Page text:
History of Fort Boreman Hill
At some unknown time in the remote past, the promontory known today throughout the Parkersburg area as Fort Boreman Hill came to be inhabited by humans. In May 1860, Harper’s New Monthly Magazine published a sketch of a flat-topped Indian mound surrounded by a parapet identified only as a “Mound and Circle Near Blennerhassett’s Island.” No mound of such appearance has existed within living memory, but the late Wood County historian, C. R. Rector, identified it as having been situated on top of Fort Boreman Hill. The prehistoric Indians valued the hill for the same reasons it is highly regarded today: its towering elevation, its excellent building sites, and the matchless view it offers of the surrounding countryside.
Backstory and Context
While the early years of the hill’s history is shrouded in mystery, it is known that it played a role in early Wood County as timber was cut from its slopes, floated across the Little Kanawha River and used to construct the county’s first “official” courthouse.
The first owner of the eminence is not known, but a strong local tradition relates that only twenty-five cents per acre was paid for the well-forested terrain. By 1820 it had became the property of Francis Beckwith. His descendents retained ownership into the early years of the next century. In the early years, the hill was christened “Mount Logan”; it is not known whether this was in honor of the famous Indian or perhaps a local individual.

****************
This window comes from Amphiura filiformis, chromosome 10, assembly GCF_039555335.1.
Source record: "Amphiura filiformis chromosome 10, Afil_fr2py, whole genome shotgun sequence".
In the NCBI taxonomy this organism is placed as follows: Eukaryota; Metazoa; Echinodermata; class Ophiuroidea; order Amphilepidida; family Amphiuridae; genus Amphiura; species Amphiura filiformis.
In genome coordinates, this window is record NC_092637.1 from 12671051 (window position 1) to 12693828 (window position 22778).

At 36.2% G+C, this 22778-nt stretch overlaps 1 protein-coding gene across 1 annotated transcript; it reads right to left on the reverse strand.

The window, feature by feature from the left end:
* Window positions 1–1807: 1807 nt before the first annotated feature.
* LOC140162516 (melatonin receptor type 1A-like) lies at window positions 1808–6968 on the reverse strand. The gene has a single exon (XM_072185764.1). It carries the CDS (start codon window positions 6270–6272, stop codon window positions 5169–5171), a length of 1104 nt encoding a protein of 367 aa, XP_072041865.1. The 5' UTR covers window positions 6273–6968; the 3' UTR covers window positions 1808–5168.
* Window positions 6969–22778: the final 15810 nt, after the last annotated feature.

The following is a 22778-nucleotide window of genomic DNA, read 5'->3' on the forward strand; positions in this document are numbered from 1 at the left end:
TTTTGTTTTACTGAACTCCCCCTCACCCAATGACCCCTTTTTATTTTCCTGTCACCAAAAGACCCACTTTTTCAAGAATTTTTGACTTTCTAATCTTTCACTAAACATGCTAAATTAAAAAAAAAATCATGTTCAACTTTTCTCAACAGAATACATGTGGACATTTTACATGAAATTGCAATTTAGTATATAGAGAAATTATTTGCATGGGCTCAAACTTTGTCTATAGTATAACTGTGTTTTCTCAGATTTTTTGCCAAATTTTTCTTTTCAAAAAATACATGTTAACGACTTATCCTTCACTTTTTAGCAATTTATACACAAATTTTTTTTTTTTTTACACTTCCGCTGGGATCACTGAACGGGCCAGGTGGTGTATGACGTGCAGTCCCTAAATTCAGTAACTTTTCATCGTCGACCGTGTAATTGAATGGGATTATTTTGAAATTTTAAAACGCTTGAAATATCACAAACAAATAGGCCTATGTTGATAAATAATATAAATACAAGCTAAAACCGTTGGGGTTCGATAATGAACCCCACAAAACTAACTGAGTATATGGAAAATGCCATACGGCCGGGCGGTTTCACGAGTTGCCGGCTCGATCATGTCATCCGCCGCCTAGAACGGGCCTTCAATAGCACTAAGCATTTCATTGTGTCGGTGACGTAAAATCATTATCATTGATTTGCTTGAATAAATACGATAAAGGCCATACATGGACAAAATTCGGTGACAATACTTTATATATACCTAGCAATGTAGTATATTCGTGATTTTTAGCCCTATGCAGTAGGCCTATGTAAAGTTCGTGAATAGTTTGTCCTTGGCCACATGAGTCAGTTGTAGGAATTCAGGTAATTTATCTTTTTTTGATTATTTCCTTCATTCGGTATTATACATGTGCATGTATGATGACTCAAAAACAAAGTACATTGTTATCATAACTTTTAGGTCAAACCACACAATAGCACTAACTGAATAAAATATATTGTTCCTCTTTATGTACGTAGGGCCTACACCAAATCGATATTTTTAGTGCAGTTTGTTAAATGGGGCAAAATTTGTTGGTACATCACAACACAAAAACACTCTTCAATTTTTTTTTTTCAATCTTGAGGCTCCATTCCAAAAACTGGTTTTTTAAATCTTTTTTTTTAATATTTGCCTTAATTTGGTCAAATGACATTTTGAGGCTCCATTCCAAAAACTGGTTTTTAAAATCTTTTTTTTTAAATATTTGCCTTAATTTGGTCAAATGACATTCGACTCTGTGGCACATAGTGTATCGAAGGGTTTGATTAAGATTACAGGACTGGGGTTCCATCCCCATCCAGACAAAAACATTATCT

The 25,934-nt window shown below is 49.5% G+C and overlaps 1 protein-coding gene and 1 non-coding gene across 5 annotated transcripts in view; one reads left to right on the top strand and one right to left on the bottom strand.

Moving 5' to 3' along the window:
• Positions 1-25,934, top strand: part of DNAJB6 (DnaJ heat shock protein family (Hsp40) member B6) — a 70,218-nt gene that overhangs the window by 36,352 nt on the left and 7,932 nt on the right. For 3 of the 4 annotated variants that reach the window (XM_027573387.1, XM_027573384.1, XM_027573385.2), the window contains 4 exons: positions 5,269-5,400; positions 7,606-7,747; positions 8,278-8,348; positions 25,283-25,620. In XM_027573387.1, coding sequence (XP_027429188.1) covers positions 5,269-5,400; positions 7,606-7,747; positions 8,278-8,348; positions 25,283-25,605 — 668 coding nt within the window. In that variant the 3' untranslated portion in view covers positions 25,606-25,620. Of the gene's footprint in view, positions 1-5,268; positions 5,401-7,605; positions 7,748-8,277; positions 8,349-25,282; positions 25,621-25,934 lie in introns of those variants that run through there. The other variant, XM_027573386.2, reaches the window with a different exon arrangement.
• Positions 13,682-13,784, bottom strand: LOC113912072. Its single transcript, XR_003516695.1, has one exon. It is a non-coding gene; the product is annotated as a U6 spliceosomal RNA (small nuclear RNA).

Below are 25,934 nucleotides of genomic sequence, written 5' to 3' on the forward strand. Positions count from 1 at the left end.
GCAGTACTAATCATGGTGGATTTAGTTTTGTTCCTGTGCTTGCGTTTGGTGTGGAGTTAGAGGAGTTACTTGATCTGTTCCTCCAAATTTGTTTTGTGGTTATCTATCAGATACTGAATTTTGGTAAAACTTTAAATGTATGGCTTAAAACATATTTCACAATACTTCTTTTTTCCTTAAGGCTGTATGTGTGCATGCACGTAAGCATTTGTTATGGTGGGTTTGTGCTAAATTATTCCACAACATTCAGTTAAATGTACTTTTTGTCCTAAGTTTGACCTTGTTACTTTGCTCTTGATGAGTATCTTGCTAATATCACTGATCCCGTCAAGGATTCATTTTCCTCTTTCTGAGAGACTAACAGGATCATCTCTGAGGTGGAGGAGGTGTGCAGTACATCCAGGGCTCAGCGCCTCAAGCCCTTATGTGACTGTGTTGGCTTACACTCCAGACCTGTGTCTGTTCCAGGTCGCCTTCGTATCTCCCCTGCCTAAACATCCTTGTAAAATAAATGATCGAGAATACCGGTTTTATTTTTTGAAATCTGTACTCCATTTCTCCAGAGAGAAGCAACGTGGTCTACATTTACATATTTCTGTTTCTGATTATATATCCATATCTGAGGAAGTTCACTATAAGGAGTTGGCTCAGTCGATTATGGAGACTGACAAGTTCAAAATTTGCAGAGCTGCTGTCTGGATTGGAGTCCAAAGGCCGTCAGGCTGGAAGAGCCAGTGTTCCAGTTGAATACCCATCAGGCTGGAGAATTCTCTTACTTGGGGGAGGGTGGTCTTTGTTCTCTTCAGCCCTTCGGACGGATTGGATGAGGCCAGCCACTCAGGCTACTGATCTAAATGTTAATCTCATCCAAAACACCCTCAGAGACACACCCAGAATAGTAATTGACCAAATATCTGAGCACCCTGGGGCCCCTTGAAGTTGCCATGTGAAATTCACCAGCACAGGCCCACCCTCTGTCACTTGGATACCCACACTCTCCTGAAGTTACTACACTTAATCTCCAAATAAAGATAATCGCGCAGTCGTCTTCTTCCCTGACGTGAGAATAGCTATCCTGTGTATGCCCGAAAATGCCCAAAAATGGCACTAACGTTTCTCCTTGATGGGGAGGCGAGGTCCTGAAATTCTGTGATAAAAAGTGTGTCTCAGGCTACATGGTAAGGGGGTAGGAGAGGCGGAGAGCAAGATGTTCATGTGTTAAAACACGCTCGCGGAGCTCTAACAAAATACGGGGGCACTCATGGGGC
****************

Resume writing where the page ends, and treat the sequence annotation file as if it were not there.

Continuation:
Only at the time of the Civil War does the history of the hill come into sharp focus. In May 1861, Union troops began occupation of Parkersburg. Because of the controlling vantage point offered from Mount Logan, troops from the Eighteenth Ohio Infantry soon occupied the hilltop. In 1863, two forts were planned for the protection of the railroad facilities at Parkersburg: one atop Mount Logan and the other was to be situated on Prospect Hill, today’s Quincy Hill. Though the Prospect Hill project was never completed, the fortification that would be known as Fort Boreman was commenced in the summer of 1863.
Details of the fort are limited. Perhaps our best description comes from H. E. Matheny’s Wood County, West Virginia, In Civil War Times. According to Mr. Matheny, plans called for two zig-zagging trenches four feet deep in a semi-circle around the hill. Large logs were placed on the outer wall of the fort, two high and two abreast. Stones and earth were packed between the logs, leaving portholes for firing. Recent research done for the Corridor D project using Civil War archives, has found two somewhat different shapes for the fortification. One is a three-sided configuration, the other shows five sides; both were military drawings. Associated buildings required for the approximately 150-man garrison would have been a powder magazine and barracks, or winter quarters of some sort. The fort may have had five cannon. The cannon were never fired in a defensive situation, only to welcome high-ranking officials or perhaps to honor a holiday. One such occasion was probably in June 1863, when the new State of West Virginia came into being. It was on this occasion that the fort became known as Fort Boreman, in honor of Arthur I. Boreman, the Parkersburg resident who was chosen first Governor of the new state. In August 1863, during another ceremonial firing, one of the cannon exploded, killing one soldier and seriously injuring another.
It was in the same time period that the area known as Fort Boreman attained more, though not so glamorous, notoriety. The entering into Parkersburg of thousands of soldiers, and oft times the not-so-popular men and women who followed them, only added to the frequency of the dreaded and very contagious disease of small pox. Though the City of Parkersburg already had a place to quarantine those who contacted the disease, the influx of transients caused the city fathers to look for a more suitable and perhaps larger “pest-house”.